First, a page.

Business Competition

business-competition
In a business world driven by technology and digitalization, competition is much more fluid, as innovation becomes a bottom-up approach that can come from anywhere. Thus, making it much harder to define the boundaries of existing markets. Therefore, a proper business competition analysis looks at customer, technology, distribution, and financial model overlaps. While at the same time looking at future potential intersections among industries that in the short-term seem unrelated.

Technological Modeling

technological-modeling
Technological modeling is a discipline to provide the basis for companies to sustain innovation, thus developing incremental products. While also looking at breakthrough innovative products that can pave the way for long-term success. In a sort of Barbell Strategy, technological modeling suggests having a two-sided approach, on the one hand, to keep sustaining continuous innovation as a core part of the business model. On the other hand, it places bets on future developments that have the potential to break through and take a leap forward.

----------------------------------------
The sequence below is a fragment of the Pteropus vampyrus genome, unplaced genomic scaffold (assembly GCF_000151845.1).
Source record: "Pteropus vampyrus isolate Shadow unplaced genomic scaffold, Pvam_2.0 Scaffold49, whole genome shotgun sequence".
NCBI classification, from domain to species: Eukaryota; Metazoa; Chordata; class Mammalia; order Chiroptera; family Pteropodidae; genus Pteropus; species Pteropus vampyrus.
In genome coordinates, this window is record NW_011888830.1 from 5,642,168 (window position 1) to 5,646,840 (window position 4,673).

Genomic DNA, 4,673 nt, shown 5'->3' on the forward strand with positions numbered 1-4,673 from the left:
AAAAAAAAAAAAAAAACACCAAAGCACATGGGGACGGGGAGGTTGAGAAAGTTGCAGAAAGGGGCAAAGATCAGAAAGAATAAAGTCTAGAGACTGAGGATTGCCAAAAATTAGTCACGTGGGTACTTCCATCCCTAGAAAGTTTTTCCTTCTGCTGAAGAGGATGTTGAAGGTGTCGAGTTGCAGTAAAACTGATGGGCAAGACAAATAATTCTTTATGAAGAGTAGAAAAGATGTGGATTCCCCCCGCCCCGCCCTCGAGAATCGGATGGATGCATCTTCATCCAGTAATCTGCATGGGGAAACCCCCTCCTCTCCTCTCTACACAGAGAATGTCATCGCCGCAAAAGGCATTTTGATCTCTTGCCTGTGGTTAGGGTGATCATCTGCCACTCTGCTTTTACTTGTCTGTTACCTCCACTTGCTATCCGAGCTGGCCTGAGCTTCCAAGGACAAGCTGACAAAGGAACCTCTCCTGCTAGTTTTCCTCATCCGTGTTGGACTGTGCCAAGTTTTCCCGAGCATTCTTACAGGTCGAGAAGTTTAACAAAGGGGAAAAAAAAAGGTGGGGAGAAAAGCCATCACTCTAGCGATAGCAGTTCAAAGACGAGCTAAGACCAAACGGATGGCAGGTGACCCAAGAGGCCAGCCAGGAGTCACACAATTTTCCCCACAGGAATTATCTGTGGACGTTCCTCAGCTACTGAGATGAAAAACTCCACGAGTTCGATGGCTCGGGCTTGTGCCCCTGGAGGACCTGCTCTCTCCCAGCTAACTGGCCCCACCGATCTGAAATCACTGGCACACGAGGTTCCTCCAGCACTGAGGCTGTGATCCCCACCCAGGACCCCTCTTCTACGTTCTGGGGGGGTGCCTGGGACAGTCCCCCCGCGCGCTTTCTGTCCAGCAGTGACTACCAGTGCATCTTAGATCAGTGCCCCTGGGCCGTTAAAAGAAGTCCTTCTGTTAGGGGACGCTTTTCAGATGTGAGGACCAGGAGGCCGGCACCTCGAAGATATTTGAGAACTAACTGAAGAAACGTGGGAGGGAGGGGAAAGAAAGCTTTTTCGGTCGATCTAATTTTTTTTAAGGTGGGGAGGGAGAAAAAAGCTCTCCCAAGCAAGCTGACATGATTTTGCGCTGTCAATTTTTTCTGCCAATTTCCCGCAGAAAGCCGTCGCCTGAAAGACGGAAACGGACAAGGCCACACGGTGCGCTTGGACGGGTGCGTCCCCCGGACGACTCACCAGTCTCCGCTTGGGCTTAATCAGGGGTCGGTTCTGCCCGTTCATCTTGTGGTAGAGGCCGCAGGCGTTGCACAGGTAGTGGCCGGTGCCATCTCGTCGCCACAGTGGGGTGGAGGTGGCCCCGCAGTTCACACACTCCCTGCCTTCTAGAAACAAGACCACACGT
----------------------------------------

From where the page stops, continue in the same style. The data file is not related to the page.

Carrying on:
Diffusion of Innovation

diffusion-of-innovation
Sociologist E.M Rogers developed the Diffusion of Innovation Theory in 1962 with the premise that with enough time, tech products are adopted by wider society as a whole. People adopting those technologies are divided according to their psychologic profiles in five groups: innovators, early adopters, early majority, late majority, and laggards.

Frugal Innovation

frugal-innovation
In the TED talk entitled “creative problem-solving in the face of extreme limits” Navi Radjou defined frugal innovation as “the ability to create more economic and social value using fewer resources. Frugal innovation is not about making do; it’s about making things better.” Indian people call it Jugaad, a Hindi word that means finding inexpensive solutions based on existing scarce resources to solve problems smartly.